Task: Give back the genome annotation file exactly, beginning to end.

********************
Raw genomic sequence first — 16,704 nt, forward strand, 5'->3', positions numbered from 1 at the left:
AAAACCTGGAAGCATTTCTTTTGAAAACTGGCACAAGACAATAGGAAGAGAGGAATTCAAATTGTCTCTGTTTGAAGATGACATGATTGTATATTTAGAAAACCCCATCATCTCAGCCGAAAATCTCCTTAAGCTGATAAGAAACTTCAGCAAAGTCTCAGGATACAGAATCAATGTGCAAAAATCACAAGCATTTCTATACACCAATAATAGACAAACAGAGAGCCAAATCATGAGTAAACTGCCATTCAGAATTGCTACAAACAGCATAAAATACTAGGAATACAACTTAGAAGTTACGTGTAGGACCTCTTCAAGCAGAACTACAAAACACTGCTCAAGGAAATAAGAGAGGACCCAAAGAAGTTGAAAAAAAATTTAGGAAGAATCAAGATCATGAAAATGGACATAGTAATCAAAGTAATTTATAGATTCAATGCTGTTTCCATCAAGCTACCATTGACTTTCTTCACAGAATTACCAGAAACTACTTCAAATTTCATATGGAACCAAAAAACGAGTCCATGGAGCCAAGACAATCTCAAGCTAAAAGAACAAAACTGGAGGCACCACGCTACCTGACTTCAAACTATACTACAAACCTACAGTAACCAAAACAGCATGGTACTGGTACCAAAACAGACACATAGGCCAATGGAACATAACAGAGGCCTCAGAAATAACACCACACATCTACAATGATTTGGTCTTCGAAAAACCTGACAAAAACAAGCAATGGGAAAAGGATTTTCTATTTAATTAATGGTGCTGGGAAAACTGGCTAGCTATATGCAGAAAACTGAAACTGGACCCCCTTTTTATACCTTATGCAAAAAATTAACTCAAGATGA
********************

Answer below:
Raw genomic sequence first — 16,704 nt, forward strand, 5'->3', positions numbered from 1 at the left:
AAAACCTGGAAGCATTTCTTTTGAAAACTGGCACAAGACAATAGGAAGAGAGGAATTCAAATTGTCTCTGTTTGAAGATGACATGATTGTATATTTAGAAAACCCCATCATCTCAGCCGAAAATCTCCTTAAGCTGATAAGAAACTTCAGCAAAGTCTCAGGATACAGAATCAATGTGCAAAAATCACAAGCATTTCTATACACCAATAATAGACAAACAGAGAGCCAAATCATGAGTAAACTGCCATTCAGAATTGCTACAAACAGCATAAAATACTAGGAATACAACTTAGAAGTTACGTGTAGGACCTCTTCAAGCAGAACTACAAAACACTGCTCAAGGAAATAAGAGAGGACCCAAAGAAGTTGAAAAAAAATTTAGGAAGAATCAAGATCATGAAAATGGACATAGTAATCAAAGTAATTTATAGATTCAATGCTGTTTCCATCAAGCTACCATTGACTTTCTTCACAGAATTACCAGAAACTACTTCAAATTTCATATGGAACCAAAAAACGAGTCCATGGAGCCAAGACAATCTCAAGCTAAAAGAACAAAACTGGAGGCACCACGCTACCTGACTTCAAACTATACTACAAACCTACAGTAACCAAAACAGCATGGTACTGGTACCAAAACAGACACATAGGCCAATGGAACATAACAGAGGCCTCAGAAATAACACCACACATCTACAATGATTTGGTCTTCGAAAAACCTGACAAAAACAAGCAATGGGAAAAGGATTTTCTATTTAATTAATGGTGCTGGGAAAACTGGCTAGCTATATGCAGAAAACTGAAACTGGACCCCCTTTTTATACCTTATGCAAAAAATTAACTCAAGATGA